Class of 1984 - Mark L. Lester - This story of an idealistic young teacher driven over the edge by disciplinary issues revolving around a rowdy group of punks who begin by generally fucking off in class, but also deal a bad batch of drugs that hilariously drive good kids to bizarre deaths fits comfortably into the fascists fix schools subgenre that seems to become briefly popular again once a decade or so and it's fun to look at what the squares of the early 80s perceived as the generation's big challenges. "Punks" are a problem as evidenced by the group of bullies (punk bullies, remember that non-existent high school menace?) who wear t-shirts with swastikas and ripped jackets advertising The Clash and terrorize all the good, clean cut kids including baby Michael J. Fox. When this shit escalates to murder it's a hoot.
Class of Nuke 'Em High - Lloyd Kaufman, Richard W. Haines - Another bad batch of feel goods drive the plot such as it exists in Troma's version of the horny teen comedy which adds a good dose of corporate malfeasance, nuclear calamity, gruesome mutations and buckets of gore to goose their straight genre peers like Porky's and Revenge of the Nerds... edge goes to Troma.
Class of 1999 - Mark L. Lester - Improving on his initial fascists fix schools entry Class of 1984, director Lester elevates the concept with the introduction of android teachers originally designed for law enforcement who take order and discipline a little too seriously. This is basically RoboCop in the classroom minus any robo-hero. Instead we have a trio of technological terminators (Patrick Kilpatrick, Pam Grier and John P. Ryan) running amok massacring unruly students in a grand experiment run by Stacy Keach and Malcolm McDowell. Fucking A+ for effort.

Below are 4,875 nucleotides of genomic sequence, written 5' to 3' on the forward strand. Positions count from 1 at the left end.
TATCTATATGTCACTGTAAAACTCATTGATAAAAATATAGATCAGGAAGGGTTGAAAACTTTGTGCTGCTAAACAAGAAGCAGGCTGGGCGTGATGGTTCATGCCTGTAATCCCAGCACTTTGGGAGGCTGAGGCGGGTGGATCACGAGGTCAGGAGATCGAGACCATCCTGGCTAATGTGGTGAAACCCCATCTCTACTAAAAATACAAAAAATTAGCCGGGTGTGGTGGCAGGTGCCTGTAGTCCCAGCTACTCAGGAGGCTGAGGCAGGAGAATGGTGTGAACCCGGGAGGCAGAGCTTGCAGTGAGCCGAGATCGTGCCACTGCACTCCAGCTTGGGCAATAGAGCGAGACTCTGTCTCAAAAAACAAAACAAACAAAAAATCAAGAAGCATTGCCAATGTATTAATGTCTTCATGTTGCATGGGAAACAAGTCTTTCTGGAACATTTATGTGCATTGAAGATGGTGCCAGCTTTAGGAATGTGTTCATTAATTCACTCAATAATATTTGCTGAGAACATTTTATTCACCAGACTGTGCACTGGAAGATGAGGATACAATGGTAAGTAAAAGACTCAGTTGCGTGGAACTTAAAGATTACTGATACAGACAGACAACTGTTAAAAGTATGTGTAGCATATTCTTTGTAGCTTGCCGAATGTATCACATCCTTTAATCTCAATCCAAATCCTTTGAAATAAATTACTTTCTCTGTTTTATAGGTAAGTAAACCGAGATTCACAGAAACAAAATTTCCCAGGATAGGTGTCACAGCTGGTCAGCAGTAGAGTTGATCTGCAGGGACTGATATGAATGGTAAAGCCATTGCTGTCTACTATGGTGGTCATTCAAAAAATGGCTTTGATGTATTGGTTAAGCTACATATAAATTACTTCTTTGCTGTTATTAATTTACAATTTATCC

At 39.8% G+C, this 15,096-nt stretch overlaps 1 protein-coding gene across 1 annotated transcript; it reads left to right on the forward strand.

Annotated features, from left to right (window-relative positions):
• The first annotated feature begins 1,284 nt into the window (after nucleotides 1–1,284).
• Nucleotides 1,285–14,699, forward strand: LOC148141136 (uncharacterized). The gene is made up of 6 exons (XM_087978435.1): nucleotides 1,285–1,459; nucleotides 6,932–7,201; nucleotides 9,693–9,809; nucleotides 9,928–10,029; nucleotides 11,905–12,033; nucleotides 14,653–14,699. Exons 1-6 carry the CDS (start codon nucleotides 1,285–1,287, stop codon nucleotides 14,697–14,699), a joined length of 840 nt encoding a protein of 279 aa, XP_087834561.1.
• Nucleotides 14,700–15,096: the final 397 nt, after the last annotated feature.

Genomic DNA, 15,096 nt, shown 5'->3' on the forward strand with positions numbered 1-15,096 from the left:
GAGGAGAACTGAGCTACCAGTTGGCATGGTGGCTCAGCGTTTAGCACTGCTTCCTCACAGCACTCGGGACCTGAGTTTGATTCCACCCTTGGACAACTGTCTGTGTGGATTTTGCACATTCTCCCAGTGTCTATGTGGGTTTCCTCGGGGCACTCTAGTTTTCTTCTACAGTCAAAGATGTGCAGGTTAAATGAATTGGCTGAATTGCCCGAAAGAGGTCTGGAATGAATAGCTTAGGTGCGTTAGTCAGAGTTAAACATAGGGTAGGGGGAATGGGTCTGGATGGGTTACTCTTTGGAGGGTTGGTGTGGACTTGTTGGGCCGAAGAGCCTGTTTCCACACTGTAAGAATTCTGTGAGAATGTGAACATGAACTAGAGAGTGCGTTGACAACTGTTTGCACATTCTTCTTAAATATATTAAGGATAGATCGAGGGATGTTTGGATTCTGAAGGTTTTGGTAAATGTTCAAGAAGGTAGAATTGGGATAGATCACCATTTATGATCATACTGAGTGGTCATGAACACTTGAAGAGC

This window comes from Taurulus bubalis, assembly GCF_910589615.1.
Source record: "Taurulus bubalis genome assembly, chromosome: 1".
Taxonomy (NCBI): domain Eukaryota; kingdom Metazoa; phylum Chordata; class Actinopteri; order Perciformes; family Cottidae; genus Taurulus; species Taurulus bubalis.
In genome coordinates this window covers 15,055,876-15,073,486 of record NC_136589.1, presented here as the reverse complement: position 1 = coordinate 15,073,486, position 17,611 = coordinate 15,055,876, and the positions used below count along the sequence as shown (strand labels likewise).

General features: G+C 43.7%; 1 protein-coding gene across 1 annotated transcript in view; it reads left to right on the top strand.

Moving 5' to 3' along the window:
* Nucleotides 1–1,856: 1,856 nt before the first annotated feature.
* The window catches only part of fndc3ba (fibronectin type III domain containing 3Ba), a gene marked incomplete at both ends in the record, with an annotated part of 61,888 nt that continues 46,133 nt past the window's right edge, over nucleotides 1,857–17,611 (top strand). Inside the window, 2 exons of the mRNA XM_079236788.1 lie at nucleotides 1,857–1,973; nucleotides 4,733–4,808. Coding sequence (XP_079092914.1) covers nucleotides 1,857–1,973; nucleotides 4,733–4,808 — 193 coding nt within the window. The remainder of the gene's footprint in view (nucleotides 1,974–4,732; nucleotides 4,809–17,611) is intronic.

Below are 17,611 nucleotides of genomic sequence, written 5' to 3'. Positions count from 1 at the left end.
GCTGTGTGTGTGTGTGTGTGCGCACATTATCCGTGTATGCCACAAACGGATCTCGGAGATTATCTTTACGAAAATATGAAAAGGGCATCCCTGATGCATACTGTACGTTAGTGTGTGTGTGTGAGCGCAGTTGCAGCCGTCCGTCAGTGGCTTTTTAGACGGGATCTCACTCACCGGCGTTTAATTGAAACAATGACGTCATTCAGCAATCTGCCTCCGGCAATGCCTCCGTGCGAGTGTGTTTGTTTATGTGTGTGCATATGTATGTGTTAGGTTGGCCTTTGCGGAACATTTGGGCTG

Class of 1999 II: The Substitute - Spiro Razatos - The sequel concerns the exploits of a rogue Robo Teacher missing and presumed destroyed from the original batch. Sasha Mitchell plays the terminator and employs his rest of the best level martial arts skills to fuck shit up. Good fun.
And now for a few notable first watches from July...
Man of the West - Anthony Mann - Gary Cooper, Julie London and Arthur O'Connell are strangers stranded in the wilderness in the aftermath of a train robbery. When they stumble upon the desperadoes counting the loot their odds of survival get even longer. But Coop's got a history with the outlaws, one that he'll have to go back to to get any of them out alive. I can hear Tony Soprano lamenting 21st century masculinity from here.
- Donald Cammell - David Keith stars as a sound installation expert at the center of a police investigation into some brutal murders in this fucking weirdly amazing serial-killer tone poem. As familiar as all the elements are; (giallo-staged killings, Art Evans' driven detective, native peoples' spiritual overtones, obsessive off-beat charming suspect) I don't think I've ever seen anything quite like it. Probably won't be for everybody (I mean, it's over 30 years old and I'm just hearing about it), but man did it hit a sweet spot for me. Loved it.